India tells spice makers to verify quality after Hong Kong allegations

Boxes of Everest fish curry masala are stacked on the shelf of a shop at a market in Srinagar

By Chris Thomas and Rishika Sadam

BENGALURU/HYDERABAD (Reuters) -India's spice exports regulator has asked MDH and Everest to provide details of quality checks after sales of some of their products were halted in Hong Kong for allegedly containing high levels of a cancer-causing pesticide.

The companies' products are hugely popular in India and are exported to countries in Europe, Asia and North America.

Hong Kong this month suspended sales of three MDH spice blends and an Everest spice mix for fish curries. Singapore has also ordered a recall of the Everest spice mix and advised against its consumption.

Indian food authorities ordered quality checks on MDH and Everest spices on Monday.

A senior official at the Spices Board of India, which oversees quality standards and testing guidelines, said on Tuesday that the companies have been asked to explain how the products were tested and if all regulations were met.

"We need to get the relevant details on how this has happened ... We need to check if the conditions required by importing countries were met and if our regulations were met," said the official, who declined to be named as he was not authorised to speak to media.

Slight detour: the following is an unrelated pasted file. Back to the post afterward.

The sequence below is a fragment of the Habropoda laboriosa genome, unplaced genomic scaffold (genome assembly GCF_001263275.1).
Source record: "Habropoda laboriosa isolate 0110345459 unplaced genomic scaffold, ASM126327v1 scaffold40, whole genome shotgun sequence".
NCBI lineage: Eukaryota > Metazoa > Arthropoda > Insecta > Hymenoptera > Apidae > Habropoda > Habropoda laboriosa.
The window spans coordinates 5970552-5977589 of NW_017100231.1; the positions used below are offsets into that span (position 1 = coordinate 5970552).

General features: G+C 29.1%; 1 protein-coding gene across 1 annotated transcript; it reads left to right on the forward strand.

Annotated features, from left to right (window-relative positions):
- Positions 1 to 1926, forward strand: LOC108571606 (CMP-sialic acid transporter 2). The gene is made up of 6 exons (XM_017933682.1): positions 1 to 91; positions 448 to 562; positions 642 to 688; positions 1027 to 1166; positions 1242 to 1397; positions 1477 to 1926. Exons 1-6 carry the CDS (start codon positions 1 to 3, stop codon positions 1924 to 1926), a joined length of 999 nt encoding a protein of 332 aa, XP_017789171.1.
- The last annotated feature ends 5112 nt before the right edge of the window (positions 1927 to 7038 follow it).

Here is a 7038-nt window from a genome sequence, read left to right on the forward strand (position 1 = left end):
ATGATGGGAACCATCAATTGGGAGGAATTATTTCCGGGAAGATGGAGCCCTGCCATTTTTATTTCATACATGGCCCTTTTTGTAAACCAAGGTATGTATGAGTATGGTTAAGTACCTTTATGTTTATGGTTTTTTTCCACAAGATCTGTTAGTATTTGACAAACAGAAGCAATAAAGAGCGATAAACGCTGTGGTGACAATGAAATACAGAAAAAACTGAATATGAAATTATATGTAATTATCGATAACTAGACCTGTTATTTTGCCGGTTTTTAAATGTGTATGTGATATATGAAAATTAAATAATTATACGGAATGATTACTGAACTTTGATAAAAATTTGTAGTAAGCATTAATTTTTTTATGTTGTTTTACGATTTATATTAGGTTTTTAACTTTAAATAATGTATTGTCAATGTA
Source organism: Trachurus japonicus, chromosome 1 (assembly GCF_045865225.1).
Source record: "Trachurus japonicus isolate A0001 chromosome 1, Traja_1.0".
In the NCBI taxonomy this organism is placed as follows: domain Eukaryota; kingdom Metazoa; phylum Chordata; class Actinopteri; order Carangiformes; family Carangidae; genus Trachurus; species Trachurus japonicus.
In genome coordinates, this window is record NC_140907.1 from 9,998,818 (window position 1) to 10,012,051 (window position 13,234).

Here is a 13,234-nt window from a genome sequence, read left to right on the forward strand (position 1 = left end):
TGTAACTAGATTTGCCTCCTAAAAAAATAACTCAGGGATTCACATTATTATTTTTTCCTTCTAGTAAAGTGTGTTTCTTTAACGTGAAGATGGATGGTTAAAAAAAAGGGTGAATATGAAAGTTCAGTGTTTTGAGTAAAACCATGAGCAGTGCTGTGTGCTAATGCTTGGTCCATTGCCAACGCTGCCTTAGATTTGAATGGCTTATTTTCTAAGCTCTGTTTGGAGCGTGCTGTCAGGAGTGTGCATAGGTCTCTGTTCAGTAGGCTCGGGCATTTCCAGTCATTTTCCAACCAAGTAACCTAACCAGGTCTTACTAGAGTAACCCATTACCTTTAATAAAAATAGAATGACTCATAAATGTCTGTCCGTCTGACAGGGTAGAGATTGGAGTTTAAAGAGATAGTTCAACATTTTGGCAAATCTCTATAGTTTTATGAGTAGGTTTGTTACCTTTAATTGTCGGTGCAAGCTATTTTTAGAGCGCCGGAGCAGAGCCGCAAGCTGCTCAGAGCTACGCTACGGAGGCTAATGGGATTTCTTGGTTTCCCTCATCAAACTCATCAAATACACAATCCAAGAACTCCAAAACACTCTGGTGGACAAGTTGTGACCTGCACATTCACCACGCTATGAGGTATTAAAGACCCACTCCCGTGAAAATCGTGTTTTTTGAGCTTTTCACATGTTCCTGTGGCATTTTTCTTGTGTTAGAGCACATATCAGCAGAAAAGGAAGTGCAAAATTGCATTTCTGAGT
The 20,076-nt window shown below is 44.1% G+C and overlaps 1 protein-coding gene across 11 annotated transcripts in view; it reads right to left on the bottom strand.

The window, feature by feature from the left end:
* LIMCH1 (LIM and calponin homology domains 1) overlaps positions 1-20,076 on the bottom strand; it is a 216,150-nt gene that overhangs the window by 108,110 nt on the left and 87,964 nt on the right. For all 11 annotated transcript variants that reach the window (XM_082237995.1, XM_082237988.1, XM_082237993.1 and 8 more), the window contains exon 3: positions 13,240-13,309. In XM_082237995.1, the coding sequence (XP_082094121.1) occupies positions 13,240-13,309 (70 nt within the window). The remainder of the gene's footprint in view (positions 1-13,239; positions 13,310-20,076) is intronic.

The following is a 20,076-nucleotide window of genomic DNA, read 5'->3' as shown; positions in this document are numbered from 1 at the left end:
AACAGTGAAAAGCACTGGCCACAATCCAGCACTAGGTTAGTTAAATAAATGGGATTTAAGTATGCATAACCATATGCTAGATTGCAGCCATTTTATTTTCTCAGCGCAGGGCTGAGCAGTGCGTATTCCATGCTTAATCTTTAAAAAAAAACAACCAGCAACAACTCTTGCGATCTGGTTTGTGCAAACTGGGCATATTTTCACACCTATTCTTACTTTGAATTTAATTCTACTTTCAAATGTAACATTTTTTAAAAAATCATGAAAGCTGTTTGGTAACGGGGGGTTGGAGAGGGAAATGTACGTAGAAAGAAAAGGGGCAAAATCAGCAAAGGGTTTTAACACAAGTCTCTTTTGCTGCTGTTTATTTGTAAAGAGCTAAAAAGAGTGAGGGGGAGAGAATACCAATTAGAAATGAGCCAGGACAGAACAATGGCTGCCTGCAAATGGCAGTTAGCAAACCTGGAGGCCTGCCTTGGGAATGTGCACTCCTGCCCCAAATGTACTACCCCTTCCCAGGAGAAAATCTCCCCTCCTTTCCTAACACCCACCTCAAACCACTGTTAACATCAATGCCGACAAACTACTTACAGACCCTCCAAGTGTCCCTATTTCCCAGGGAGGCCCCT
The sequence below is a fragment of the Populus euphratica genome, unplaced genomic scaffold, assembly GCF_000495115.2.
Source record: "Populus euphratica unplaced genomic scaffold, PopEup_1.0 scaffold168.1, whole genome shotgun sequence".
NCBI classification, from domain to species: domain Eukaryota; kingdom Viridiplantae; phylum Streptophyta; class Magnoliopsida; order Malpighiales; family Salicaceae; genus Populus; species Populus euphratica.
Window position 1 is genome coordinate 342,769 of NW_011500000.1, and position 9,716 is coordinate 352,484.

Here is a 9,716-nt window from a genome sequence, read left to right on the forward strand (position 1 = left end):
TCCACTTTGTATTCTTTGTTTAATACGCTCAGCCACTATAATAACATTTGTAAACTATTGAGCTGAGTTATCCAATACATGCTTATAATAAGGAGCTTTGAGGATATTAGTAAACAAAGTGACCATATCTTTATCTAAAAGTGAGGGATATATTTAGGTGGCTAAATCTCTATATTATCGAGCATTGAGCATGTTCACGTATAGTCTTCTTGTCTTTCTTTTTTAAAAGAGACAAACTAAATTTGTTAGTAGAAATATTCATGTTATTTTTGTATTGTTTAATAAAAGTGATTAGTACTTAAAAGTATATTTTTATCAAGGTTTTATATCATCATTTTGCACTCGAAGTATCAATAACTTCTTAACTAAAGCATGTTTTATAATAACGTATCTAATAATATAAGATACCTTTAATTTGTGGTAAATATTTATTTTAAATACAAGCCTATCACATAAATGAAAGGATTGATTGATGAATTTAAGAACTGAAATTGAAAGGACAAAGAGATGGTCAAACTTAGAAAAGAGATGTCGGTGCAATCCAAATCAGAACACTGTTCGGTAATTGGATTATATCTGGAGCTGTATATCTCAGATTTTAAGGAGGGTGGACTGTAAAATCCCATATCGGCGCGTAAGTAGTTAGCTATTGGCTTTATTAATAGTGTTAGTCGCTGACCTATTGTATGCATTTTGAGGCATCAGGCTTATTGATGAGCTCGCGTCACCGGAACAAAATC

An executive vice president for MDH, Rajinder Kumar, declined to comment, while Everest did not respond to queries on the Spices Board's decision.

MDH and Everest are among the biggest players in India's spices market, which Zion Market Research estimates was worth $10.44 billion in 2022. The Spices Board says the South Asian nation exported products worth $4 billion during 2022-23.

Everest counts Bollywood stars Amitabh Bachchan and Shah Rukh Khan as its brand ambassadors. MDH, started in the 1930s, rose to popularity with ads and packaging featuring its founder Dharampal Gulati who sported a hook moustache and a turban. Gulati, often dubbed as India's "Spice King", died in 2020.

Earlier on Tuesday, Everest said in a statement its spices were safe for consumption and its products were exported "only after receiving necessary clearances and approval from the laboratories of the Spice Board of India."

Singapore had only held one of 60 Everest products for checks, Rajiv Shah, a director at Everest, said in the statement.

Authorities in Hong Kong and Singapore have said the products contain high levels of ethylene oxide, which is unfit for human consumption, with long exposure a cancer risk.

(Reporting by Rishika Sadam in Hyderabad; Writing by Aditya Kalra; Editing by Edwina Gibbs and Christina Fincher)